Cue you eating delivery pizza and drinking wine in an apartment filled with unpacked boxes watching reruns of TV shows on Netflix. And then telling your friends who are hundreds of miles away about it on Skype, SnapChat, Gchat, Facebook, and Twitter. Sound familiar?



While a night in can be great and old friends are "gold" (according to Girl Scout campfire songs), making new friends is an important part of starting your new life somewhere. Starting fresh can be difficult, but it is also a great opportunity to reinvent yourself. Life isn't about wallowing in sadness, so take ownership of your move and try a few of the following ways to meet new friends.

Sit With People in the Lunchroom

If you have a lunchroom at work, take it upon yourself to find an empty seat and introduce yourself to some new people. Sitting at a new table can be oddly scary, but it is a great way to get to actually talk to people at work. You will definitely not make new friends by sitting alone at your desk, so what have you got to lose?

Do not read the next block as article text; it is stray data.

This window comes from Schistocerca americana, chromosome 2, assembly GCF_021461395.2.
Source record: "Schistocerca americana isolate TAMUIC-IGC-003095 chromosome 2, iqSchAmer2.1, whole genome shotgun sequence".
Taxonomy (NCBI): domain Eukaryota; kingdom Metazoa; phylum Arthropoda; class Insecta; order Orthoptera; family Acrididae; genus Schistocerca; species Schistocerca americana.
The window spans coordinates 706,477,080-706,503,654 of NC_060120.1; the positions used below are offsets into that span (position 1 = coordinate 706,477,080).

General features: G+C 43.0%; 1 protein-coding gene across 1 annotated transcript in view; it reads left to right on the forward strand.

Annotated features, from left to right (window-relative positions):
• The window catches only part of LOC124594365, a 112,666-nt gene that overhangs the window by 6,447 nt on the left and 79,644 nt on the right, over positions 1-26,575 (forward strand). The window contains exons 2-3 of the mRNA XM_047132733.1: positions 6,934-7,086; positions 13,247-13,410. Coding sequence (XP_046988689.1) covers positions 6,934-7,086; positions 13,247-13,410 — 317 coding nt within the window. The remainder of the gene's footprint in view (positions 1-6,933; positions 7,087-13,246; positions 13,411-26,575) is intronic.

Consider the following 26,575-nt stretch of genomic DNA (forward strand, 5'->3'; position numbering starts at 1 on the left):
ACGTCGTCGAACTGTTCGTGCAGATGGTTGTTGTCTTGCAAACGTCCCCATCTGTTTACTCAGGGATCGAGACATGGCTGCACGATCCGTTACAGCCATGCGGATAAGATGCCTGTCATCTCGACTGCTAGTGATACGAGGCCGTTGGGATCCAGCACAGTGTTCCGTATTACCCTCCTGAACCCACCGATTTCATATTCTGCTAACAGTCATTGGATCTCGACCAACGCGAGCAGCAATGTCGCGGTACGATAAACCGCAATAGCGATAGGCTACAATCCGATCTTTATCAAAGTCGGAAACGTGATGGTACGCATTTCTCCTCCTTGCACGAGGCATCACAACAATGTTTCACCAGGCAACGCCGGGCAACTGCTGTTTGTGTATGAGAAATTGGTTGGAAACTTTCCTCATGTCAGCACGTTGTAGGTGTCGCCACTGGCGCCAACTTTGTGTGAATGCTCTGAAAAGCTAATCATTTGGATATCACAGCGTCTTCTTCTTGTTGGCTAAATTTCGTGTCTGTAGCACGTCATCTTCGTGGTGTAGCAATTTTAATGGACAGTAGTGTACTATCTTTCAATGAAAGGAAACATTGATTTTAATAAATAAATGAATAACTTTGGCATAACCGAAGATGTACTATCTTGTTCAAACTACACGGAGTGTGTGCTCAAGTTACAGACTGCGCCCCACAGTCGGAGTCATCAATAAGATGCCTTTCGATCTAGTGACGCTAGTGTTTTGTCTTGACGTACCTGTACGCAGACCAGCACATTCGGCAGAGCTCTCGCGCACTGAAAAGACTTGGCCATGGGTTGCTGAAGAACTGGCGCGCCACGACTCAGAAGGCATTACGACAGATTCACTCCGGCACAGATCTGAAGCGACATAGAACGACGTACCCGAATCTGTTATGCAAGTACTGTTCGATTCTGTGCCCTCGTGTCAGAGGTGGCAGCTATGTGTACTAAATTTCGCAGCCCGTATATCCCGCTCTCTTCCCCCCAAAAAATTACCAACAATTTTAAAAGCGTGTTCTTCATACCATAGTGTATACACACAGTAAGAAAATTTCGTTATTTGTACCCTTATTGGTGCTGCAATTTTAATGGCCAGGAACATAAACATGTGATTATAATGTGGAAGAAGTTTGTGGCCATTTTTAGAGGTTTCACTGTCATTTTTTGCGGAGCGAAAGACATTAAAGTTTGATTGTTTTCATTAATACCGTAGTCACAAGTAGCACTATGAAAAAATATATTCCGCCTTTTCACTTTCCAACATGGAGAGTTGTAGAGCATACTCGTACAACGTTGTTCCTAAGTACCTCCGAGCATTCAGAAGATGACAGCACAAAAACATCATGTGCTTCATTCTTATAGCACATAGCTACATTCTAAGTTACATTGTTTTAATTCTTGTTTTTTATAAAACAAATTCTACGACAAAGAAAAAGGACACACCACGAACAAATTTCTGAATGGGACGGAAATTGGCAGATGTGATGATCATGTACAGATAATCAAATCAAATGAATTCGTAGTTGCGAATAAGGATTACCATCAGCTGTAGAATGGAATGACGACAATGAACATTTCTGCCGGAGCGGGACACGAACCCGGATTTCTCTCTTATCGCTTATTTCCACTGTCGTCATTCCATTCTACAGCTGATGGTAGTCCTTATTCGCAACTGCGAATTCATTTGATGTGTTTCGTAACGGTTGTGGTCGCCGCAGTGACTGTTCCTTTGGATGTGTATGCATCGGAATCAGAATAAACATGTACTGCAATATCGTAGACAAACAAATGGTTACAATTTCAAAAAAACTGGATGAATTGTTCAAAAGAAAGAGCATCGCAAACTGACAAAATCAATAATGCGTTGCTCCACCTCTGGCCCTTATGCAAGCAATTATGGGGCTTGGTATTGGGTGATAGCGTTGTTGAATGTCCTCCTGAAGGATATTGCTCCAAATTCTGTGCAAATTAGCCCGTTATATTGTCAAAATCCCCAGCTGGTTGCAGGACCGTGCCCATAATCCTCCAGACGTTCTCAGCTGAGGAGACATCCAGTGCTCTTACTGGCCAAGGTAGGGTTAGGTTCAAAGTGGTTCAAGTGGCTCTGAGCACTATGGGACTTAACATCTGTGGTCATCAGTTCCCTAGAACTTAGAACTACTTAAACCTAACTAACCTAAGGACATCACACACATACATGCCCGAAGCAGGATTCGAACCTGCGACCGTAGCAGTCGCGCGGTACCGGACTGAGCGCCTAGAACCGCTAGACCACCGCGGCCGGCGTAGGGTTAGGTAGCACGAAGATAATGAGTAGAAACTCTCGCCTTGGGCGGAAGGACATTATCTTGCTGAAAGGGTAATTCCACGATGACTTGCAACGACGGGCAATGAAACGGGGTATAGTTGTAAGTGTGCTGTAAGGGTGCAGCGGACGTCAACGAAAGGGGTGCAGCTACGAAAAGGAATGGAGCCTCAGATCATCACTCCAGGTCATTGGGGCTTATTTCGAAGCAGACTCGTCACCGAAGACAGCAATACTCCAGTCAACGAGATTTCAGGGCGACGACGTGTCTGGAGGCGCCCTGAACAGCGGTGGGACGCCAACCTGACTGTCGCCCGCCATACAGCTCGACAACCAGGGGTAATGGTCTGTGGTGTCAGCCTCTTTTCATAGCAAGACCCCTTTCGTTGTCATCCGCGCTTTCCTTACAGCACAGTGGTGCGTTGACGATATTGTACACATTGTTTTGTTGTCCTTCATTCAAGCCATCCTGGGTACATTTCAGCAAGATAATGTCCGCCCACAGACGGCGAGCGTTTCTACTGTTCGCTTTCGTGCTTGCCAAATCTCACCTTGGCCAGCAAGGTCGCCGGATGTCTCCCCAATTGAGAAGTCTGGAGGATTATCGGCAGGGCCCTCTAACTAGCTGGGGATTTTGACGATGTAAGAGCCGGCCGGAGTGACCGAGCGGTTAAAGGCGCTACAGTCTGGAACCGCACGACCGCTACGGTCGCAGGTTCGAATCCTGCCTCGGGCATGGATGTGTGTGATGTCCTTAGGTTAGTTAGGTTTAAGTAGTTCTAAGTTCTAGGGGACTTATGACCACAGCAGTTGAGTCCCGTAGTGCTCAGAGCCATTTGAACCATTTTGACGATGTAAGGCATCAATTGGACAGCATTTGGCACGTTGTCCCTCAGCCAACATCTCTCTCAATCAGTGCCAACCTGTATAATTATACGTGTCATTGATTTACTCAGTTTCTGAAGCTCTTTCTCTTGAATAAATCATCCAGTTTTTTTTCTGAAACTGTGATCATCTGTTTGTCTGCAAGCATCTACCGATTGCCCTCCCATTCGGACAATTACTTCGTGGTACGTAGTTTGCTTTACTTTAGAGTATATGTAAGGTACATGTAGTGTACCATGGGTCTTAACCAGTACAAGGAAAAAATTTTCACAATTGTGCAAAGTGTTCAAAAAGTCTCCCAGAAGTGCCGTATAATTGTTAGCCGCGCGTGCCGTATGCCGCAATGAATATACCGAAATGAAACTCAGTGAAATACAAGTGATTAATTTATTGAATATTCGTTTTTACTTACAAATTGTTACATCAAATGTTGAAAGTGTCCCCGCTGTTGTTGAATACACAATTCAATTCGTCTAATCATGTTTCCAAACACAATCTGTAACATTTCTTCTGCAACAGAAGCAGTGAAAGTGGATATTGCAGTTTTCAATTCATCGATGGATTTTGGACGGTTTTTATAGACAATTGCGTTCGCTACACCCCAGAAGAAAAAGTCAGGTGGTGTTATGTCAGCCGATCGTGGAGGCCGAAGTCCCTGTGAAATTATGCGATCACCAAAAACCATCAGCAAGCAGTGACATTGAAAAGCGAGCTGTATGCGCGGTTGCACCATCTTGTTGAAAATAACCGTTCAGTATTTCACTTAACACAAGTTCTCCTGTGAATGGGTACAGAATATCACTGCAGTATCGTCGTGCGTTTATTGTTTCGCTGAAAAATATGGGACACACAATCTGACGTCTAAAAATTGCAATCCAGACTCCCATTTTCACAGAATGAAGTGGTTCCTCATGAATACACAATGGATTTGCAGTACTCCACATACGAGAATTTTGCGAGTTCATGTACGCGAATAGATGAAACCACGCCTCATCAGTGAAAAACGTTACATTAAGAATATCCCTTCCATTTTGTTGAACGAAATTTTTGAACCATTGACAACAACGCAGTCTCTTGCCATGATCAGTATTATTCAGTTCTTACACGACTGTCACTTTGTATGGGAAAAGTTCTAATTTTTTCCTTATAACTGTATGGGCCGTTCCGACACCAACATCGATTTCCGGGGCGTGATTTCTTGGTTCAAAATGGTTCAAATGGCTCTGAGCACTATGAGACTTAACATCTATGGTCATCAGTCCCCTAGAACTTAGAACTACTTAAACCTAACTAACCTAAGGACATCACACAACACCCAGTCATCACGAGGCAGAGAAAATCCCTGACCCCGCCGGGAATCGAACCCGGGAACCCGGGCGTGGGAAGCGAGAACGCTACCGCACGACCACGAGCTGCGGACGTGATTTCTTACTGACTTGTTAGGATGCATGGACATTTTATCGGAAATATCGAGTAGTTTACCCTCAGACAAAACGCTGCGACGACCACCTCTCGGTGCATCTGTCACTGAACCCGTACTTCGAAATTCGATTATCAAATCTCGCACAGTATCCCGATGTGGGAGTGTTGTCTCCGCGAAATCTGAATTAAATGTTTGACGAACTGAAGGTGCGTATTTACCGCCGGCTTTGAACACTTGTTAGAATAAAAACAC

Go to a Meetup

Meetup is a great way to find people nearby who are looking to do things with new friends. If you are worried about safety, go to ones organized in public locations. In bigger cities, you can find people who have specific similar interests. In smaller towns... you can find people!

Try Volunteering

Try doing something good for your new community, and meeting nice people at the same time! If you don't have a charity with which you have a particularly strong connection, check out VolunteerMatch to find new opportunities.

Those were supposed to be hairnets, but they came out looking more like colonial garb.  Again, I never said I was an artist. 

Find a Cultural/Religious Organization

If you identify with a specific culture or religion, try to find a branch nearby. These can be easy ready built communities.

Take a Class

Make new friends while you broaden your horizons and learn a new skill. I'm partial to taking art, exercise or language classes since they are so different from my profession. These are offered at colleges, community centers, gyms, art galleries, etc. Poke around and see what fits you best!

Join a Professional Organization

Build a strong network and meet new people in your area be joining and becoming involved with a professional organization. If you somehow made it through college without being inducted into any professional societies, SWE, ASME, IEEE, ASCE, AIChE, MRS, or whatever other organization that is related to your field are all great options.